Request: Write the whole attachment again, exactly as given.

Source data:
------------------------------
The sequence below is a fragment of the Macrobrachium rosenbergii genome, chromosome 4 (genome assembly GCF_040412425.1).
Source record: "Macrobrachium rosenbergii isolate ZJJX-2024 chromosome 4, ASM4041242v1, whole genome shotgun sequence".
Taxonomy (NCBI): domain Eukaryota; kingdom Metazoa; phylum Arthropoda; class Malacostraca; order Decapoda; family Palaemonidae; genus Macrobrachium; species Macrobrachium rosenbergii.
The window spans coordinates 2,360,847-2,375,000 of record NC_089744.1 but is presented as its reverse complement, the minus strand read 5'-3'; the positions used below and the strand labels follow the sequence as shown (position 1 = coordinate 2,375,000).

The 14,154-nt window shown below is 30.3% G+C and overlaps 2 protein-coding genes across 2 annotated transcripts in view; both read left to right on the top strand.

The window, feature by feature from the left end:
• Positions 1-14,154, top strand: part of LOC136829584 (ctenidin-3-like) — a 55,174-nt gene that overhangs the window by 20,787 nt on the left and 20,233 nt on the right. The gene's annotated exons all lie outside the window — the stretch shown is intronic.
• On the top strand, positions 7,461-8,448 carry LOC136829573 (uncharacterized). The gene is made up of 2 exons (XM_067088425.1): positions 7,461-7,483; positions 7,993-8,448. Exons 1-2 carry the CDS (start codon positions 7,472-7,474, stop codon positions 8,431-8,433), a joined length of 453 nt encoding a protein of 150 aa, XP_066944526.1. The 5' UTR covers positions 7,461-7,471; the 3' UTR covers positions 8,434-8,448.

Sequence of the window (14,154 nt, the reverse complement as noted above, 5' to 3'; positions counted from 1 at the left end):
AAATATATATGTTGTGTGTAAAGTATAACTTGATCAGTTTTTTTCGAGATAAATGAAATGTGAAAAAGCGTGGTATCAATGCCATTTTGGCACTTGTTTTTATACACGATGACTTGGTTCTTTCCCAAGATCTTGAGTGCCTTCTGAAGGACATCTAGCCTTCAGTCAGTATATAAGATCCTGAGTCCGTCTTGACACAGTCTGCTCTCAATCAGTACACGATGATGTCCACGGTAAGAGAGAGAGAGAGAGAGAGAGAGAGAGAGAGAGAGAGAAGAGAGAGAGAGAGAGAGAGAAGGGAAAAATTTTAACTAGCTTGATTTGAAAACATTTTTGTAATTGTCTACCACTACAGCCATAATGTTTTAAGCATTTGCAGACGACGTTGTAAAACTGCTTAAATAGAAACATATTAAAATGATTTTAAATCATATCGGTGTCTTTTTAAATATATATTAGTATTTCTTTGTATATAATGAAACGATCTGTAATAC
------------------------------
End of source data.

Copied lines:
The sequence below is a fragment of the Macrobrachium rosenbergii genome, chromosome 4 (genome assembly GCF_040412425.1).
Source record: "Macrobrachium rosenbergii isolate ZJJX-2024 chromosome 4, ASM4041242v1, whole genome shotgun sequence".
Taxonomy (NCBI): domain Eukaryota; kingdom Metazoa; phylum Arthropoda; class Malacostraca; order Decapoda; family Palaemonidae; genus Macrobrachium; species Macrobrachium rosenbergii.
The window spans coordinates 2,360,847-2,375,000 of record NC_089744.1 but is presented as its reverse complement, the minus strand read 5'-3'; the positions used below and the strand labels follow the sequence as shown (position 1 = coordinate 2,375,000).

The 14,154-nt window shown below is 30.3% G+C and overlaps 2 protein-coding genes across 2 annotated transcripts in view; both read left to right on the top strand.

The window, feature by feature from the left end:
• Positions 1-14,154, top strand: part of LOC136829584 (ctenidin-3-like) — a 55,174-nt gene that overhangs the window by 20,787 nt on the left and 20,233 nt on the right. The gene's annotated exons all lie outside the window — the stretch shown is intronic.
• On the top strand, positions 7,461-8,448 carry LOC136829573 (uncharacterized). The gene is made up of 2 exons (XM_067088425.1): positions 7,461-7,483; positions 7,993-8,448. Exons 1-2 carry the CDS (start codon positions 7,472-7,474, stop codon positions 8,431-8,433), a joined length of 453 nt encoding a protein of 150 aa, XP_066944526.1. The 5' UTR covers positions 7,461-7,471; the 3' UTR covers positions 8,434-8,448.

Sequence of the window (14,154 nt, the reverse complement as noted above, 5' to 3'; positions counted from 1 at the left end):
AAATATATATGTTGTGTGTAAAGTATAACTTGATCAGTTTTTTTCGAGATAAATGAAATGTGAAAAAGCGTGGTATCAATGCCATTTTGGCACTTGTTTTTATACACGATGACTTGGTTCTTTCCCAAGATCTTGAGTGCCTTCTGAAGGACATCTAGCCTTCAGTCAGTATATAAGATCCTGAGTCCGTCTTGACACAGTCTGCTCTCAATCAGTACACGATGATGTCCACGGTAAGAGAGAGAGAGAGAGAGAGAGAGAGAGAGAGAGAGAGAAGAGAGAGAGAGAGAGAGAGAAGGGAAAAATTTTAACTAGCTTGATTTGAAAACATTTTTGTAATTGTCTACCACTACAGCCATAATGTTTTAAGCATTTGCAGACGACGTTGTAAAACTGCTTAAATAGAAACATATTAAAATGATTTTAAATCATATCGGTGTCTTTTTAAATATATATTAGTATTTCTTTGTATATAATGAAACGATCTGTAATAC